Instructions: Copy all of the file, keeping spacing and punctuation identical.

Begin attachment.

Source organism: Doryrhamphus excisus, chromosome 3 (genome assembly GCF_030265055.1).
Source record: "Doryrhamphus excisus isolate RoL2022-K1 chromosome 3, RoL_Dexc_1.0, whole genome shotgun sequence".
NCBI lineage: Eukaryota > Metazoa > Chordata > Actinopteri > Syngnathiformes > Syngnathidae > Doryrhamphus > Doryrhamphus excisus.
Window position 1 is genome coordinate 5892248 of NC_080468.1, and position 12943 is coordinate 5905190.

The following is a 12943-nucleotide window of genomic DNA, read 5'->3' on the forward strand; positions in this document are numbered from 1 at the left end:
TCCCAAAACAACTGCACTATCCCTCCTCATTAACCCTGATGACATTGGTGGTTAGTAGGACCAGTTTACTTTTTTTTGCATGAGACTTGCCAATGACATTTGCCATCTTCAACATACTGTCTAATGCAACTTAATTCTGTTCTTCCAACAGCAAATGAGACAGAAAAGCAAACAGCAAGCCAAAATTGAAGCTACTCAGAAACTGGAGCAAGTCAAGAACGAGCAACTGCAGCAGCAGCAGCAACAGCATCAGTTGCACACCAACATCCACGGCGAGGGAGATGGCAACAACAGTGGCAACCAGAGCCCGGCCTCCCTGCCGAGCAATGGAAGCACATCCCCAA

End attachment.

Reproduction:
Source organism: Doryrhamphus excisus, chromosome 3 (genome assembly GCF_030265055.1).
Source record: "Doryrhamphus excisus isolate RoL2022-K1 chromosome 3, RoL_Dexc_1.0, whole genome shotgun sequence".
NCBI lineage: Eukaryota > Metazoa > Chordata > Actinopteri > Syngnathiformes > Syngnathidae > Doryrhamphus > Doryrhamphus excisus.
Window position 1 is genome coordinate 5892248 of NC_080468.1, and position 12943 is coordinate 5905190.

The following is a 12943-nucleotide window of genomic DNA, read 5'->3' on the forward strand; positions in this document are numbered from 1 at the left end:
TCCCAAAACAACTGCACTATCCCTCCTCATTAACCCTGATGACATTGGTGGTTAGTAGGACCAGTTTACTTTTTTTTGCATGAGACTTGCCAATGACATTTGCCATCTTCAACATACTGTCTAATGCAACTTAATTCTGTTCTTCCAACAGCAAATGAGACAGAAAAGCAAACAGCAAGCCAAAATTGAAGCTACTCAGAAACTGGAGCAAGTCAAGAACGAGCAACTGCAGCAGCAGCAGCAACAGCATCAGTTGCACACCAACATCCACGGCGAGGGAGATGGCAACAACAGTGGCAACCAGAGCCCGGCCTCCCTGCCGAGCAATGGAAGCACATCCCCAA